It’s 275 miles from Tucson, Arizona to Las Cruces, New Mexico, as the crow flies, and it’s just about the same distance if you’re traveling by car. You get on I-10 and head east, and it’s a straight shot on an unbending road that takes you past long freight trains rattling west and dusty mountains framed by blue sky, bright sunshine, and high clouds.
And speaking of dust, the section of I-10 from Tucson to Las Cruces is one of the few places in America where you’ll see highway signs warning you of what to do if you’re caught in a dust storm. As I took in the brittle, dry look of the surrounding landscape, with only a few desert plants here and there and lots of exposed earth, it wasn’t hard to imagine a dust storm kicking up. Fortunately, we didn’t encounter any dust storms — the recent snow presumably tamped down the dust, and it wasn’t that windy, anyway — but I now know from seeing multiple signs that you’re supposed to pull to the side immediately, turn off all lights, set your emergency brake, take your foot off the brake, stay in the vehicle with your seatbelt buckled, and wait until the storm passes.
Shortly after you pass from Arizona to New Mexico you pass a notch in the southern border of the state that puts you within 40 miles or so of Mexico. If you look south from the roadway you see desolate countryside that probably hasn’t changed much in hundreds of years, more dusty looking mountains in the distance, and not much else. You do, however, have a great selection of Mexican AM radio stations to keep you company as you roll along.
Customs and Border Protection is supposed to review the bids and announce finalists in June, and then some of the finalists are expected to build prototypes of their designs on government-owned land in San Diego. The AP reports that the government is expected to select four to ten finalists to build 30-foot-long prototypes at a cost of $200,000 to $500,000 each. Customs and Border Protection has indicated that it is looking for solid barriers, made of materials like concrete, rather than “walls” that rely on technology.
We don’t know exactly how many companies submitted proposals, although apparently about 200 companies expressed interest in the border wall project. I’m guessing that there were lots of bids. What construction companies could resist bidding on a project that potentially involves pouring enormous amounts of concrete to build a barricade that extends for hundreds of miles? The “wall” would make your standard highway construction project seem like a minor matter.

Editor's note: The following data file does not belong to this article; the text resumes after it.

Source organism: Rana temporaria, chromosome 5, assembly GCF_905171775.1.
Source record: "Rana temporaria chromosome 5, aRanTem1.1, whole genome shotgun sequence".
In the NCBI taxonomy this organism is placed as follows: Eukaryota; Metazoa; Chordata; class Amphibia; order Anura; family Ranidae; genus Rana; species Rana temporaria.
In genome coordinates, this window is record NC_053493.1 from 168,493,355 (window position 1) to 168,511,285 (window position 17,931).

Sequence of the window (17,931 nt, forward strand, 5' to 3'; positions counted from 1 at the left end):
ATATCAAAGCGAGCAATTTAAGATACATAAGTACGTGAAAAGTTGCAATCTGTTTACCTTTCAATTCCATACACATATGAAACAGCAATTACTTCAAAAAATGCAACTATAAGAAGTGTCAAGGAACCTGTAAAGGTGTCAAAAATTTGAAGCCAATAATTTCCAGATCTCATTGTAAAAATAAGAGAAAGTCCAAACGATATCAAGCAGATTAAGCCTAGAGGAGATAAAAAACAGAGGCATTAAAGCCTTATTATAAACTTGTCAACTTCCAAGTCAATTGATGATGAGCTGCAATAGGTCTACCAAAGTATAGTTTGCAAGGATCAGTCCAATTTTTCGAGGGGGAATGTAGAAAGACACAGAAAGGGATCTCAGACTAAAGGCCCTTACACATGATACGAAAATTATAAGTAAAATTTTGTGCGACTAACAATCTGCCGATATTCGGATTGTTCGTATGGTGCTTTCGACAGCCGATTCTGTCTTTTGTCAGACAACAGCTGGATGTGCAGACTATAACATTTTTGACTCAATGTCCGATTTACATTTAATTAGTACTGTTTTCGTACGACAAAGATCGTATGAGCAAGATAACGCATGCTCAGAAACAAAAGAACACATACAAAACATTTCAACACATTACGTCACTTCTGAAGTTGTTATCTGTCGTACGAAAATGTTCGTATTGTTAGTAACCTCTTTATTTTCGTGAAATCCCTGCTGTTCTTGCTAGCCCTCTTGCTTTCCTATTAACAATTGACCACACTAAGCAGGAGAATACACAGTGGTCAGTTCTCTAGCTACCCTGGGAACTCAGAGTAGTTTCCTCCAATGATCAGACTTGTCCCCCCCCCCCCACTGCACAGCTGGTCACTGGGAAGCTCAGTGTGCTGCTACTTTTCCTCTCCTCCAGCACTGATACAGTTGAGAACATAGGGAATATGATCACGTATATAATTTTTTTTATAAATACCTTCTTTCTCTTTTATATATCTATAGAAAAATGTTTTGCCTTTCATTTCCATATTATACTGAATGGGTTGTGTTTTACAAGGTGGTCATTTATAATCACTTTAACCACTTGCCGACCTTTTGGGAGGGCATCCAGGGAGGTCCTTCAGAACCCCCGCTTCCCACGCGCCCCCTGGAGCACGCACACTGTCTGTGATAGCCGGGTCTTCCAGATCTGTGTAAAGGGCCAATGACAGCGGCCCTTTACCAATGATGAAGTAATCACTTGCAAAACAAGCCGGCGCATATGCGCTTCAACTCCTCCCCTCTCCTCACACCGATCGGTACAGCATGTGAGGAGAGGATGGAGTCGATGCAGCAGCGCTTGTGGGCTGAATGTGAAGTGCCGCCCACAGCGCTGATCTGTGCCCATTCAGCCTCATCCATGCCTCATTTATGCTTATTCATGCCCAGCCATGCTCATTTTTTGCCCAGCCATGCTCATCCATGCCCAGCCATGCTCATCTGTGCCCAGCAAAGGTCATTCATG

And although all of the bids haven’t been made public, we know what some companies are proposing because they have voluntarily disclosed their bids. One bidder thinks the wall will become a kind of tourist attraction, and proposes a 56-foot-high wall designed with a walkway at the top to allow visitors to enjoy the desert vistas. (“Hey kids! Where should we go on our summer trip this year? Mount Rushmore, the Grand Canyon, or the border wall?”) A different proposal suggests that nuclear waste be buried in trenches along the wall — which presumably would quash any meaningful tourist activity, by the way. Another company wants to erect solar panels on parts of the wall, to generate electricity that can be sold to communities in both the U.S. and Mexico to help pay for the wall’s cost, which would allow President Trump to say that he had met, at least in part, his campaign promise that Mexico would pay for the wall.
Will a wall actually be built, given the significant opposition to it? We don’t know at this point, but we do know one thing: the bids that have been made public so far indicate the this effort at large-scale wall building could be a very quixotic exercise.
Richard’s on vacation in sunny Mexico, and his fiancee Julianne snapped some photos of him building a sand castle. It’s some good castle-building work on his part — part of a long line of castle-building prowess that dates back to his childhood.
I have happy memories of building castles with Richard and Russell when they were kids. Good to see that the architectural tendencies still run strong!
I suspect that the Pope will soon regret his response, if he doesn’t regret it already. It’s not that the Pope doesn’t have every right to give his opinion on what qualities or actions are “Christian” and what are not — of course he does, because after all this is the Pope we’re talking about. As the head of a Christian denomination with millions of members spanning the globe, he obviously can, and regularly does, speak about such topics.
In this instance, though, I think the Pope’s comments were ill-advised, because they come in the middle of an American presidential campaign and obviously were directed at a particular candidate. It seems to diminish the Pope, somehow, for him to weigh in on something so secular and tawdry as an American political campaign. We’ve come a long way since the days of the Kennedy-Nixon election of 1960 — when John F. Kennedy’s Catholic faith was a big issue, because opponents whispered that he would be taking direction from Vatican City — but the Pope’s comments on a candidate still seem . . . unwise. When most people associate the Pope with a focus on the spiritual, even a brief foray by him into an increasingly bitter, mud-slinging political campaign is a bit jarring.